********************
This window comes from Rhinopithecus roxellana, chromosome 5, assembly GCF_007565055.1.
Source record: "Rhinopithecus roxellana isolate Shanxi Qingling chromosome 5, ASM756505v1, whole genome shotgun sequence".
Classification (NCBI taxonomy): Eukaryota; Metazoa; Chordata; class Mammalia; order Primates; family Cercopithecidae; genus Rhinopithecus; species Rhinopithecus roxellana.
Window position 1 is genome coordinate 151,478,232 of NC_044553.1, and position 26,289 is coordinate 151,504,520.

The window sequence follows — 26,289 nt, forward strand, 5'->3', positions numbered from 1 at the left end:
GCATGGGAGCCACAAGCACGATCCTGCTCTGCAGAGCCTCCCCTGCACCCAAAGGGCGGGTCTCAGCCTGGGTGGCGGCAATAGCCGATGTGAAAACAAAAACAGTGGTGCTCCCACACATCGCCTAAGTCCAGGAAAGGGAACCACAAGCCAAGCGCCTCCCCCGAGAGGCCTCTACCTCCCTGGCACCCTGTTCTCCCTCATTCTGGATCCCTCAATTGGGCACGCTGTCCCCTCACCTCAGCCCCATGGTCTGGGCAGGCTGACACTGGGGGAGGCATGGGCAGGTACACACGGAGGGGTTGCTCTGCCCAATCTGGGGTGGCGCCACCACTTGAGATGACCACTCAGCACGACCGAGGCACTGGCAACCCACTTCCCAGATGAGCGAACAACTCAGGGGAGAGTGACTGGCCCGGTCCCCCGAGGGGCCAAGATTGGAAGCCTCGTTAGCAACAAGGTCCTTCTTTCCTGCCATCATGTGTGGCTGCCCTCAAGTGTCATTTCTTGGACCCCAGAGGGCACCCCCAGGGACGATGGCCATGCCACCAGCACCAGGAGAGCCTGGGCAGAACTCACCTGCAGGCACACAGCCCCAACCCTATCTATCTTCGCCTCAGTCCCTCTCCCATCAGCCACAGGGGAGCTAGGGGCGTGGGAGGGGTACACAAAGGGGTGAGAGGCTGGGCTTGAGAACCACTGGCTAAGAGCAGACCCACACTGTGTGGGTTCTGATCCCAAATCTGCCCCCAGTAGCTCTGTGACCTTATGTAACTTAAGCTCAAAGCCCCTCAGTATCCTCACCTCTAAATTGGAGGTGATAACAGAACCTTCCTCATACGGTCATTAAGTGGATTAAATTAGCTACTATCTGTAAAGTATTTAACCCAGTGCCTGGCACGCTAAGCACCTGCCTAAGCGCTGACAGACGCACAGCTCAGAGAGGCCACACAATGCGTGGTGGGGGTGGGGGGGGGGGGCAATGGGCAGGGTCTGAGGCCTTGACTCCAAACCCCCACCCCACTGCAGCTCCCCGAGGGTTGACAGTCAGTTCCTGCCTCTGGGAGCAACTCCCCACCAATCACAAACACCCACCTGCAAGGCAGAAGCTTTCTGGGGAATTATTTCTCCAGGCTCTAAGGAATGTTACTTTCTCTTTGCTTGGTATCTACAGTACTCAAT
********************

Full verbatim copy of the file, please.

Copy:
This window comes from Rhinopithecus roxellana, chromosome 5, assembly GCF_007565055.1.
Source record: "Rhinopithecus roxellana isolate Shanxi Qingling chromosome 5, ASM756505v1, whole genome shotgun sequence".
Classification (NCBI taxonomy): Eukaryota; Metazoa; Chordata; class Mammalia; order Primates; family Cercopithecidae; genus Rhinopithecus; species Rhinopithecus roxellana.
Window position 1 is genome coordinate 151,478,232 of NC_044553.1, and position 26,289 is coordinate 151,504,520.

The window sequence follows — 26,289 nt, forward strand, 5'->3', positions numbered from 1 at the left end:
GCATGGGAGCCACAAGCACGATCCTGCTCTGCAGAGCCTCCCCTGCACCCAAAGGGCGGGTCTCAGCCTGGGTGGCGGCAATAGCCGATGTGAAAACAAAAACAGTGGTGCTCCCACACATCGCCTAAGTCCAGGAAAGGGAACCACAAGCCAAGCGCCTCCCCCGAGAGGCCTCTACCTCCCTGGCACCCTGTTCTCCCTCATTCTGGATCCCTCAATTGGGCACGCTGTCCCCTCACCTCAGCCCCATGGTCTGGGCAGGCTGACACTGGGGGAGGCATGGGCAGGTACACACGGAGGGGTTGCTCTGCCCAATCTGGGGTGGCGCCACCACTTGAGATGACCACTCAGCACGACCGAGGCACTGGCAACCCACTTCCCAGATGAGCGAACAACTCAGGGGAGAGTGACTGGCCCGGTCCCCCGAGGGGCCAAGATTGGAAGCCTCGTTAGCAACAAGGTCCTTCTTTCCTGCCATCATGTGTGGCTGCCCTCAAGTGTCATTTCTTGGACCCCAGAGGGCACCCCCAGGGACGATGGCCATGCCACCAGCACCAGGAGAGCCTGGGCAGAACTCACCTGCAGGCACACAGCCCCAACCCTATCTATCTTCGCCTCAGTCCCTCTCCCATCAGCCACAGGGGAGCTAGGGGCGTGGGAGGGGTACACAAAGGGGTGAGAGGCTGGGCTTGAGAACCACTGGCTAAGAGCAGACCCACACTGTGTGGGTTCTGATCCCAAATCTGCCCCCAGTAGCTCTGTGACCTTATGTAACTTAAGCTCAAAGCCCCTCAGTATCCTCACCTCTAAATTGGAGGTGATAACAGAACCTTCCTCATACGGTCATTAAGTGGATTAAATTAGCTACTATCTGTAAAGTATTTAACCCAGTGCCTGGCACGCTAAGCACCTGCCTAAGCGCTGACAGACGCACAGCTCAGAGAGGCCACACAATGCGTGGTGGGGGTGGGGGGGGGGGGCAATGGGCAGGGTCTGAGGCCTTGACTCCAAACCCCCACCCCACTGCAGCTCCCCGAGGGTTGACAGTCAGTTCCTGCCTCTGGGAGCAACTCCCCACCAATCACAAACACCCACCTGCAAGGCAGAAGCTTTCTGGGGAATTATTTCTCCAGGCTCTAAGGAATGTTACTTTCTCTTTGCTTGGTATCTACAGTACTCAAT